In many ways, Harris could be one of the key players our nation needs to quit accentuating all our differences. This is a leader who doesn’t think of differences as obstacles. Differences are a feature, not a flaw.
Harris grew up in a nation with women on the Supreme Court, women running schools and women elected as our states’ governors. In her world, it wasn’t unusual to see a doctor who was a woman – it was just a part of normal life. In this sort of Gen X childhood, she wasn’t raised to see women leading in politics or business as some sort of novelty – she saw it as an expectation.
Then she owned that expectation.
So much so that we now get to say two phrases we’ve never really heard in Washington, D.C.: Madam Vice President and the Second Gentleman.
There are always differences in generations, but the gap between Millennials and Baby Boomers almost seems insurmountable at times – unless you’re a Gen Xer, who has not only lived with both of those generations, but truly loved them. We’ve always been able to bridge that gap as we take care of both our children and now our parents.
Of course, it’s often noted that members of Generation X aren’t always that great at dressing our age, but also aren’t really that interested in trying. For us, a pair of Converse low tops are the perfect work shoes.
We’re the lawyers who show up in court with tattoos on our legs and arms. We teach classes while wearing a Duran Duran shirt. We’re the newspaper editors who play guitar louder than those jets over at Fairchild. We loved Prince and can’t believe Motley Crue is now considered classic rock. We can even program a DVR.
Our parents told us that our opinions mattered. And we believed them, so we’re not exactly afraid to tell you exactly what we think.
Generation X saw the Berlin Wall fall and a space shuttle blow up as we watched both live on TV in our classrooms. We’ve never really known a life without computers and we had friends die of AIDS. We’re the last generation to know what it was like to subscribe to a newspaper instead of Netflix. We can afford a mortgage and buy a new car. And even though we know our way around a kitchen, we appreciate Taco Bell’s deliciousness.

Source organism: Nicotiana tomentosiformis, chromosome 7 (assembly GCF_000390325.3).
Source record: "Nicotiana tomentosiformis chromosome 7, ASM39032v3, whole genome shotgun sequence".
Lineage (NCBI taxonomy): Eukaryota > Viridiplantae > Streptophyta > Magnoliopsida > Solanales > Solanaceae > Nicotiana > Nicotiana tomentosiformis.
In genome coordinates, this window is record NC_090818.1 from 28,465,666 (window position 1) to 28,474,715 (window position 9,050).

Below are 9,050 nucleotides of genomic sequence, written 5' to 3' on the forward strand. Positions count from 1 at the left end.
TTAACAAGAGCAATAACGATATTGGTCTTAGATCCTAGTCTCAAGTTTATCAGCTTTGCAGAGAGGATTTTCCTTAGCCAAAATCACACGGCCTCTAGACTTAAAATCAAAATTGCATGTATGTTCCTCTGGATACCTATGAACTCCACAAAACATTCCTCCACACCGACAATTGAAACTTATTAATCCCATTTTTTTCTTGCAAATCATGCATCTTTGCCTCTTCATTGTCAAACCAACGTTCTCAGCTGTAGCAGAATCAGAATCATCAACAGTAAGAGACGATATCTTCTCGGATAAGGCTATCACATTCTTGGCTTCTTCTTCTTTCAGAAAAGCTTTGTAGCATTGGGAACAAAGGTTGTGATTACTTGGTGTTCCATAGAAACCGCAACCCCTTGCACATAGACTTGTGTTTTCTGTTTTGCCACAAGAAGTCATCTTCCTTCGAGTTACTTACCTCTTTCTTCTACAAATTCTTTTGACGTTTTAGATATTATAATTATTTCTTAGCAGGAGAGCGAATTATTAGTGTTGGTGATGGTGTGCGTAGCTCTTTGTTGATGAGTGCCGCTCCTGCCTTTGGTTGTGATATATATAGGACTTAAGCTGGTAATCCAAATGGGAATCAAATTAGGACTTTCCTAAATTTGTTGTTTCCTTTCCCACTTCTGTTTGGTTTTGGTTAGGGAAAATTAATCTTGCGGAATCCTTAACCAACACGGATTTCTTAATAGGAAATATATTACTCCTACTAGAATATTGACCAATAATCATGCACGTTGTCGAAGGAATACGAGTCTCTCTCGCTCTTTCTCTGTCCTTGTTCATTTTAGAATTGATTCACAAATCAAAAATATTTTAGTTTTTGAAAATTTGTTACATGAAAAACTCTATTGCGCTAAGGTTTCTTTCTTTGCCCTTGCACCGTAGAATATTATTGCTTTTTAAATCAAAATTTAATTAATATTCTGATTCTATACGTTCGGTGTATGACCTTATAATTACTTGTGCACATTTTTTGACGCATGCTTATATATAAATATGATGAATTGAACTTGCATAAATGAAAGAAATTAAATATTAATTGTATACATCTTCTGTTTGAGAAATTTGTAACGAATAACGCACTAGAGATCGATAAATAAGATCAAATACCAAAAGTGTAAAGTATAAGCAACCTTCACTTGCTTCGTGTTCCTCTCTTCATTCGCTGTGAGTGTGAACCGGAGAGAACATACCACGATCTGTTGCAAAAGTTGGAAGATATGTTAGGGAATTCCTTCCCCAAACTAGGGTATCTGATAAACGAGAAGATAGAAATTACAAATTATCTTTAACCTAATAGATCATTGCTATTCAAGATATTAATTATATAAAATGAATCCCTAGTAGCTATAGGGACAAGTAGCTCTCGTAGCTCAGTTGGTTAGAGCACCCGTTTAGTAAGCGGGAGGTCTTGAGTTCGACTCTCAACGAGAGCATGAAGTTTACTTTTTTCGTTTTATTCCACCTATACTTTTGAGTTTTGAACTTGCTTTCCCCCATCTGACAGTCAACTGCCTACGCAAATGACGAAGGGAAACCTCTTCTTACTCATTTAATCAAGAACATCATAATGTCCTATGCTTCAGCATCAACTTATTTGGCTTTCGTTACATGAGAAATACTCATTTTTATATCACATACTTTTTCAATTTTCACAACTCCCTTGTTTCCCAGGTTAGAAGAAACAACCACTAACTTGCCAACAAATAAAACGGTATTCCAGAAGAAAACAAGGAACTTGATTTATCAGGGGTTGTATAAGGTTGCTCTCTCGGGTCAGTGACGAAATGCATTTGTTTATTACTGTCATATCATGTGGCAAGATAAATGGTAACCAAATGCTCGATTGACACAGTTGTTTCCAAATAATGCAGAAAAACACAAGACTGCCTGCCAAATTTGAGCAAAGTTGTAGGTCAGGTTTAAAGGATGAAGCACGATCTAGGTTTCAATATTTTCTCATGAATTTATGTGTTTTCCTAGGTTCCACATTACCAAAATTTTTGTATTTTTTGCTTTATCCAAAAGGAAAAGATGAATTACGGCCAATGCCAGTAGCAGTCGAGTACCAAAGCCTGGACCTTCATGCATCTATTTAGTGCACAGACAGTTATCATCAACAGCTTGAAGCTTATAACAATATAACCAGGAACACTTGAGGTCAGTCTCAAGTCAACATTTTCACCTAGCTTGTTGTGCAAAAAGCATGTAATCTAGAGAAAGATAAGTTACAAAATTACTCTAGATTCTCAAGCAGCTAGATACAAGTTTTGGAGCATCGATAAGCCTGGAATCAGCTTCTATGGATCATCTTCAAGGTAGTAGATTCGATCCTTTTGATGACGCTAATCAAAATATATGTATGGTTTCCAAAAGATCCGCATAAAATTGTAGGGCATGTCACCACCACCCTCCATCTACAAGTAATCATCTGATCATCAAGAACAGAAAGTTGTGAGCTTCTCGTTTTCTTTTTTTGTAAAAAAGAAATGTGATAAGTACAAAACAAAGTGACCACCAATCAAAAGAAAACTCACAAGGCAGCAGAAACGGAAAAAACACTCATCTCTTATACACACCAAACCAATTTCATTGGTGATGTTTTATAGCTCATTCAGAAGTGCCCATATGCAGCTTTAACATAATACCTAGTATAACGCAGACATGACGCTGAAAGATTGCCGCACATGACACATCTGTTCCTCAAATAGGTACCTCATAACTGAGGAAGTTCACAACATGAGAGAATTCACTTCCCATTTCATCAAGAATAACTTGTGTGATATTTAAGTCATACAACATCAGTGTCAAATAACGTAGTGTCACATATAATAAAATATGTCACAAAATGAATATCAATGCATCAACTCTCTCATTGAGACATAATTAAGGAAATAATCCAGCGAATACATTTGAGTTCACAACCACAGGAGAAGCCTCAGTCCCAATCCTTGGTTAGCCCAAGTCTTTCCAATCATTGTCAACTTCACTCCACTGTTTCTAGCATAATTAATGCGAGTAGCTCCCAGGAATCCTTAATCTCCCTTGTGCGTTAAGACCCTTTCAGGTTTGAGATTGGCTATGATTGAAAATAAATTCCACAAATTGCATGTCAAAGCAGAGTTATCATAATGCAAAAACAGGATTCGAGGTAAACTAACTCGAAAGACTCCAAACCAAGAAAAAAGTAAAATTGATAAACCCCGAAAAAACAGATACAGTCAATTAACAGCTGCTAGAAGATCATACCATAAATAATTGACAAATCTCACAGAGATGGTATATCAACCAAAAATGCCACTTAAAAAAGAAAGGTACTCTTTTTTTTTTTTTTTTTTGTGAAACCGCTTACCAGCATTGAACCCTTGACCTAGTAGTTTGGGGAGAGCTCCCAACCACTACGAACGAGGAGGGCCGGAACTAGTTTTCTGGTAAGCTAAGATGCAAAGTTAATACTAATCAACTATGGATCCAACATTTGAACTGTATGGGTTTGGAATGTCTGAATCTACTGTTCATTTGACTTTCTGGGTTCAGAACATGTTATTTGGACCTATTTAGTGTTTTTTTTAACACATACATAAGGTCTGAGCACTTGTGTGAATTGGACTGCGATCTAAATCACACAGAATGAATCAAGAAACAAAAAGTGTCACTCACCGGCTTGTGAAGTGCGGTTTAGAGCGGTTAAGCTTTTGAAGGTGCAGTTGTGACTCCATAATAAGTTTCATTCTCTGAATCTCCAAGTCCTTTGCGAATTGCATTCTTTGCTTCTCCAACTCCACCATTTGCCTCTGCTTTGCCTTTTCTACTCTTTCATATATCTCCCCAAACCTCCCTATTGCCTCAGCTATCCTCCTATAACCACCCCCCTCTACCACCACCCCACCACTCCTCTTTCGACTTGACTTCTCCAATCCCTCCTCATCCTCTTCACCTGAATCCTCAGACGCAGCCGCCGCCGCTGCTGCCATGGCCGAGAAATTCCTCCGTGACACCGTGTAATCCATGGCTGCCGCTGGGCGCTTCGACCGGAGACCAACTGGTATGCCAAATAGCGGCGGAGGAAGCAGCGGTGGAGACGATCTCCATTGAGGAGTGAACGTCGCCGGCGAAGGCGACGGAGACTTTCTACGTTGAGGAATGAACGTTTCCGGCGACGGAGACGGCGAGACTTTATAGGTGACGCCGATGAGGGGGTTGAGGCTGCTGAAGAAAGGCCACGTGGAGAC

That’s why Harris’s Generation X sensibilities matter so much: She’s a leader who grew up right smack in the middle of a real melting pot. She’s the first person to hold this high an office who knows what our country is really like – because she grew up in a very different country than many of our current leaders on Capitol Hill.
And that this happened on the 100th anniversary of the 19th Amendment makes it feel all the more appropriate.
Harris represents something so different. Come to think of it, “represent” is the exact word to explain why this feels so important.
Back in grade school, we all were taught that our country was founded, in part, because we wanted representation to go along with all of that taxation. For so many Americans, Harris is the embodiment of representation. They want our leaders to look like us. It just so happens that Harris looks like a whole lot more of us than anyone who has ever sat at her new desk.
What’s so great about Harris’s affinity for Chuck Taylors is that they are the perfect footwear for how she will begin her new work for our country: walking over all of that newly shattered glass.